Tuesday, July 15, 2014

Fixing Halos using a Color Layer

This is the second in a short series of articles on removing the effects of chromatic aberration (CA) from DSLR astroimages. This article describes a process for desaturating (i.e., "whitening") the halos around stars using a color layer in Photoshop or GIMP. Removal of CA from lunar images will also be discussed.

I came across a tutorial on YouTube for removing CA from images using Photoshop. This technique works well for eliminating or reducing purple fringes.  Here is the video:

Nicole points out that the effect can be controlled by adding an image mask. In the case of deep sky astroimages, a mask would be used for applying the layer to individual stars.

This technique works well in Photoshop unless the halos are very bright. I have only had limited success with it in GIMP. This may be due to GIMP's color-depth limitations, or perhaps Photoshop uses a better algorithm. This article will demonstrate the process in GIMP, however, for those who do not have Photoshop.

Here is a partially processed image of the central region of Messier 7, taken with my Canon EOS Rebel T3 (1100D) on the Orion ShortTube 80 achromatic refractor.  The image is a stack of eight 60-second exposures at ISO-800.

This image was color-balanced by adjusting the levels in Paint.NET.
Duplicate the layer (Shift+Ctrl+D) and apply a Gaussian blur (Filters -> Blur -> Gaussian Blur...). Set the radius as you see fit. I used 30 pixels since the halos in this image are fairly large.

The second layer should look something like the following:

Next, set the layer mode to "Color" from the drop-down list in the Layers tab. The halos will be desaturated, but so may the rest of the image. In addition, faint blue halos may still exist around the brighter stars.

The layer mask will confine the effect to the stars. To create a layer mask, right-click on the layer in Layers tab and select "Add Layer Mask..." from the context menu:

The Add Layer Mask dialog will be displayed. Select "Black (full transparency)" from the radio button list and then click Add.

Layer masks are used to limit the amount of a particular layer that is shown or applied. Black areas on the mask cause the underlying layer to show through the current layer. White areas show the current layer. In this case, white areas will show the blurred color layer.

Select the layer mask on the top layer by clicking the black square next to the thumbnail image. There are several ways to edit the layer, but probably the easiest is to select a paint brush and set the foreground color to white. I prefer to use a brush with 100% hardness. The image below demonstrates the effect of the layer and mask. The circled area is the area painted white in the mask. Note how the star lacks the pink ring and that the purple halo is less intense.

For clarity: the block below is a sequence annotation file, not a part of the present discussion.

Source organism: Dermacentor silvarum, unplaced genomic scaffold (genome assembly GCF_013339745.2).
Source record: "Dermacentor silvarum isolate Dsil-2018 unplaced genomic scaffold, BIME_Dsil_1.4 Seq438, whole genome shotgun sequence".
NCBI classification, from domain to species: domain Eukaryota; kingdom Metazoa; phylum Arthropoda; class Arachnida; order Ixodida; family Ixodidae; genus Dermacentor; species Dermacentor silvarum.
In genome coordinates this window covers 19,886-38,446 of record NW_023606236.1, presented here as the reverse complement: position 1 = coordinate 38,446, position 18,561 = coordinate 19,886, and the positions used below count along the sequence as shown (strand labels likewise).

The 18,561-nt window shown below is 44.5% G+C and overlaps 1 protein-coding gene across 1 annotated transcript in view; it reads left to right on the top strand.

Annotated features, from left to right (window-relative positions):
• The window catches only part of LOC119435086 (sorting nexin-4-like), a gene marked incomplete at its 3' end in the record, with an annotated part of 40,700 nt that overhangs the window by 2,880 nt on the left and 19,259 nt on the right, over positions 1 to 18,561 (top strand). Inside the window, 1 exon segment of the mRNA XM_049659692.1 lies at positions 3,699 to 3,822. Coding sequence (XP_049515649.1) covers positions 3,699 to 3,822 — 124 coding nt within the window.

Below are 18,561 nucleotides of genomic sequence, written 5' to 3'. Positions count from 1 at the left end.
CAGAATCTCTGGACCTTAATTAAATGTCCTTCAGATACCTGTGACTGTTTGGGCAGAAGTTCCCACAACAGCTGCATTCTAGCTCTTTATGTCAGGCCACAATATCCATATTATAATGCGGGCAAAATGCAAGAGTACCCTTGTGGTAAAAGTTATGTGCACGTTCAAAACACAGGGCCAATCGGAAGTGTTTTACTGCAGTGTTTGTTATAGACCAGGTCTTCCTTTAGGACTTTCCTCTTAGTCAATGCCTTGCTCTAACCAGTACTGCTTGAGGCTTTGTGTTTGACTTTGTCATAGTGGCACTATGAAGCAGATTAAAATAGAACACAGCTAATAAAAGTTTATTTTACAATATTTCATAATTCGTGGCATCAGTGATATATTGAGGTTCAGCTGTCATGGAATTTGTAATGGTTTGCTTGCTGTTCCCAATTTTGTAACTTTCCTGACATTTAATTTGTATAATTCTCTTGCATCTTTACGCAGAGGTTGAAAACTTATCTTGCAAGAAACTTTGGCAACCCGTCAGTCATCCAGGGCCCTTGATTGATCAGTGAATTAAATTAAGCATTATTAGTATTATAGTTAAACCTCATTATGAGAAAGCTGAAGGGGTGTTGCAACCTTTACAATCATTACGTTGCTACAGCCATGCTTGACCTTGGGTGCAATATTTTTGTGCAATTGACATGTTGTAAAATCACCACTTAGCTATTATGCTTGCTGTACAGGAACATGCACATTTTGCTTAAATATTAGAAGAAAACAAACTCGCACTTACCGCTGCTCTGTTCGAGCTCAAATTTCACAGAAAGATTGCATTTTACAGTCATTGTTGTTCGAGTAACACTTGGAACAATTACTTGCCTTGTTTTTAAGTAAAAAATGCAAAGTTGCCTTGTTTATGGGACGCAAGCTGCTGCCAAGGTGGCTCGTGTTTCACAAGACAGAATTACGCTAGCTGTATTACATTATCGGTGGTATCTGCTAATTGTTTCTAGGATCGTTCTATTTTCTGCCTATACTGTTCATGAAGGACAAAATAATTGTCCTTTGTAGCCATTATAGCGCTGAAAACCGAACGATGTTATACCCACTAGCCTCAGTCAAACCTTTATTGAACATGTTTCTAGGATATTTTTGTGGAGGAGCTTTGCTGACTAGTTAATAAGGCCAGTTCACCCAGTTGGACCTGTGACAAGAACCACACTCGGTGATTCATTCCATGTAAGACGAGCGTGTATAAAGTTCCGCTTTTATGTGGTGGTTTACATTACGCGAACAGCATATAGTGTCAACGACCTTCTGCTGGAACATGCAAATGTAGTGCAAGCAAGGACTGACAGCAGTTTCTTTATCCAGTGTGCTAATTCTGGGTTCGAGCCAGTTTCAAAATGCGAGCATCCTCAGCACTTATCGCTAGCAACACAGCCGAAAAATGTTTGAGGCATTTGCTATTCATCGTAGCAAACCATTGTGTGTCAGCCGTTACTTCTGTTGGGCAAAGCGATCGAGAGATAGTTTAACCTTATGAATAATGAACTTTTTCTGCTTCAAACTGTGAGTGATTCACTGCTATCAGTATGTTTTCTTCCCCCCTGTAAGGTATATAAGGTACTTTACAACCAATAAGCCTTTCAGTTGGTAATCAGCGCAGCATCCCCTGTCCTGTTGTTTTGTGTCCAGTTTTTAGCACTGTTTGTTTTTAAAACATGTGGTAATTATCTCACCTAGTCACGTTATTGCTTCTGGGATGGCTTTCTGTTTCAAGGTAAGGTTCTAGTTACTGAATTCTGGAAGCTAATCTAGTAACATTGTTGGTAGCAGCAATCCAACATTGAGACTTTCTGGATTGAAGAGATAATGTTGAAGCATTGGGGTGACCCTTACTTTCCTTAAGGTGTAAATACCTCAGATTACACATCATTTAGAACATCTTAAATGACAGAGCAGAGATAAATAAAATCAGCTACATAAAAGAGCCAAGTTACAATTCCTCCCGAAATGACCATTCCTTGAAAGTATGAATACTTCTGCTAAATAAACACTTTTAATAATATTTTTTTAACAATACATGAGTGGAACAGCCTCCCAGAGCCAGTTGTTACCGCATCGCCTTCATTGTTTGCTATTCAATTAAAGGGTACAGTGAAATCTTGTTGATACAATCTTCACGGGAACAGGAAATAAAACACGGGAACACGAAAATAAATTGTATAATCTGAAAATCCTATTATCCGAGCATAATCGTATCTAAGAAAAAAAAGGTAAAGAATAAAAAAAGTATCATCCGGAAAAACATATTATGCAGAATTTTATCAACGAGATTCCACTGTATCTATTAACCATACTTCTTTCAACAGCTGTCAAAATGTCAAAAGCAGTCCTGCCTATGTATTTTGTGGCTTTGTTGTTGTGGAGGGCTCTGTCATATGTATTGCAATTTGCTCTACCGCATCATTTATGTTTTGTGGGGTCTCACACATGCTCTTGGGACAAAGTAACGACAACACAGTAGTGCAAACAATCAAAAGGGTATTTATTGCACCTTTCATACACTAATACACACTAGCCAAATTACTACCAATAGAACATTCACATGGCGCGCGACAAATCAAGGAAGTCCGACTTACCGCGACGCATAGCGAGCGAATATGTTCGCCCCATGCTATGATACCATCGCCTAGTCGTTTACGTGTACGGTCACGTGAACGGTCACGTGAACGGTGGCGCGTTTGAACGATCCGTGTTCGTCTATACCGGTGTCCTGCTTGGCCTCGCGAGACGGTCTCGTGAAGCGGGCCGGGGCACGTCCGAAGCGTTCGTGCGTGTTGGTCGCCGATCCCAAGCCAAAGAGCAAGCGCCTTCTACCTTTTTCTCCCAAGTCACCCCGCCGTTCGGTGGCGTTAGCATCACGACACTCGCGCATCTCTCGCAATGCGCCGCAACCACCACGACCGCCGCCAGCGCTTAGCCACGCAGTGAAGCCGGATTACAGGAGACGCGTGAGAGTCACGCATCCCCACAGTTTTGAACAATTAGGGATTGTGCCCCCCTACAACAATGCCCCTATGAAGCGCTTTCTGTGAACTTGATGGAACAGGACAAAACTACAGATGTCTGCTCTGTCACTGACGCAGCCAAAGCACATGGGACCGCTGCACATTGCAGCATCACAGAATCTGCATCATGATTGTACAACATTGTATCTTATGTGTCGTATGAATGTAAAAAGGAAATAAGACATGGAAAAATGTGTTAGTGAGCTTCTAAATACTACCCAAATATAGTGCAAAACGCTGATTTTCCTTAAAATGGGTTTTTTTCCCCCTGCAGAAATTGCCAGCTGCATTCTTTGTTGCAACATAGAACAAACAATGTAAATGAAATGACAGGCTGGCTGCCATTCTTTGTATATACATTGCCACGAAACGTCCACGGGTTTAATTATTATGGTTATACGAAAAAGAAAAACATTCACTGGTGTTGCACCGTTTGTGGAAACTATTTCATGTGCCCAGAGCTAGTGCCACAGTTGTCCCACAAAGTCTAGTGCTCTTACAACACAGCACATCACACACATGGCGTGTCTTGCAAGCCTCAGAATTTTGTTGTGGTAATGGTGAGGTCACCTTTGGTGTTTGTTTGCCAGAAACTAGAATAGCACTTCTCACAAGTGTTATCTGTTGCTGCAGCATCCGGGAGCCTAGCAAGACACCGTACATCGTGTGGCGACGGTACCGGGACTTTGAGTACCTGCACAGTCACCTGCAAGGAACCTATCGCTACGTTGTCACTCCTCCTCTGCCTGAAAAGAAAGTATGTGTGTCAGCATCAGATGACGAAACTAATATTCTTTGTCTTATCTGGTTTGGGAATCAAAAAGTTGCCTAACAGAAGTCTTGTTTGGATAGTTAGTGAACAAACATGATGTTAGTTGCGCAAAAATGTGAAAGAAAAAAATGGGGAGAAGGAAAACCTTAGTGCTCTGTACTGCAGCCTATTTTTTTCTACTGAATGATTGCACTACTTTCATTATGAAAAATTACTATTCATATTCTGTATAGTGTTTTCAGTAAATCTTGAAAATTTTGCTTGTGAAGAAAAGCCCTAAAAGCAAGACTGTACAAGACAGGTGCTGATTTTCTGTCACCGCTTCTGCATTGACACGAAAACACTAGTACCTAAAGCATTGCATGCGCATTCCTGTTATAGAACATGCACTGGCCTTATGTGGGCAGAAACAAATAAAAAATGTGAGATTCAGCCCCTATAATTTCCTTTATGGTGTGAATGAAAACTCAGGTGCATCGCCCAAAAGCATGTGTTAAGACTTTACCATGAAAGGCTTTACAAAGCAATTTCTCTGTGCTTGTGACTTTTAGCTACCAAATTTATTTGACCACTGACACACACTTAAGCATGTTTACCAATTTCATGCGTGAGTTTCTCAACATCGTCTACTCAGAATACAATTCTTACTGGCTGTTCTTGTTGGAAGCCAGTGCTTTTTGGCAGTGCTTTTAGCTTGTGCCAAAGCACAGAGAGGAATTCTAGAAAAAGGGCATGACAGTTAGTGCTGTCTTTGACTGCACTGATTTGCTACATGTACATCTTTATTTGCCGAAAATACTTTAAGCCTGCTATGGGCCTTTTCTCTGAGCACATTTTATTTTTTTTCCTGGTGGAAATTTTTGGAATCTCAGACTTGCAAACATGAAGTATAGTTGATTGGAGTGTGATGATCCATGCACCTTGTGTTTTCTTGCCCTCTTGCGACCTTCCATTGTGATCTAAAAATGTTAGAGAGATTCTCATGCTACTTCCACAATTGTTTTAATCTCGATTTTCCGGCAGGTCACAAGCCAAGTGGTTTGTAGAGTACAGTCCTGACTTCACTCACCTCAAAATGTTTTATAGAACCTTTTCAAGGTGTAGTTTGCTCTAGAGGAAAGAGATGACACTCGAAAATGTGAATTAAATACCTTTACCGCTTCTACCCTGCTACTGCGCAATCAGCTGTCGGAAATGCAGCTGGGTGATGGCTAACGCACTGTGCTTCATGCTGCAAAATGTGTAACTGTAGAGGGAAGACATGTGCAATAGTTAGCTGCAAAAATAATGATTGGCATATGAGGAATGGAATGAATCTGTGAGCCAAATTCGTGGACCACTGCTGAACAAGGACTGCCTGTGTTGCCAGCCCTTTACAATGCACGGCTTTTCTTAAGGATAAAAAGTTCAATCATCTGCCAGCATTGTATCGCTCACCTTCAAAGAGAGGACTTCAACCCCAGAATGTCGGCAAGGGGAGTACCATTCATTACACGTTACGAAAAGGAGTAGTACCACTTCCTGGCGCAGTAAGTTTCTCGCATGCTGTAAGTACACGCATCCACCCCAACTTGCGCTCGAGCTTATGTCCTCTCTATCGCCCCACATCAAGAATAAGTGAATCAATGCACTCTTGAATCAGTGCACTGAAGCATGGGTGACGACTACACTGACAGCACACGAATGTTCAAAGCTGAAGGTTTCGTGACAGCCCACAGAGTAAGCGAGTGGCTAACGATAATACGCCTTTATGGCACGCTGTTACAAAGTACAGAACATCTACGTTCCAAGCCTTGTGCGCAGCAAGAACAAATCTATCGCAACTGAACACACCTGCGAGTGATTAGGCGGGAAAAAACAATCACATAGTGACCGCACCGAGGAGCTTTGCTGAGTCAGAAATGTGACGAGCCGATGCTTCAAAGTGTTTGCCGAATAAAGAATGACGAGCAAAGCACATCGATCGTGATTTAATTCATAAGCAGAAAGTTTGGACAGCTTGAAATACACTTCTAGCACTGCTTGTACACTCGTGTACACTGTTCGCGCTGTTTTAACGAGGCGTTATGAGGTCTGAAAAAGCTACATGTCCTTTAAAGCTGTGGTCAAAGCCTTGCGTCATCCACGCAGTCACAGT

This image shows the result of the finished mask:

The halos are still a little too purple for my taste. This can be easily fixed by decreasing the saturation of the layer image. Select the image thumbnail on the top layer and do one of the following:
  • Select Colors -> Desaturate... and then select either Lightness, Luminosity or Average from the dialog. I usually select Luminosity when applying other CA mitigation techniques, but for this method it probably does not matter.
  • Select Colors -> Hue-Saturation... and move the Saturation slider in the dialog all the way to the left.
The result may look something like this:

Granted, this doesn't rival an image obtained by an apochromatic refractor or some kind of reflector telescope, but the result looks a little more natural that it did before processing.

The color layer method works well for lunar images, too. Examine this close-up of a slightly over-exposed image of the Moon. Note the purple fringes around the crater rims and along the lunar limb: 

Moon, April 1, 2012 with purple fringe
And here is the same image with the color layer applied with a 15-pixel Gaussian blur:

The purple fringe has been desaturated!
Bonus image! Here is the Messier 7 image processed in Photoshop using the color layer method. The subs were taken on a bright, moonlit night over the light dome of a nearby town. Not bad for a little achromat refractor, in my opinion!

Wide-field image of Messier 7, processed in Photoshop using the color layer method.
The next article describes my preferred method for removing halos in GIMP.

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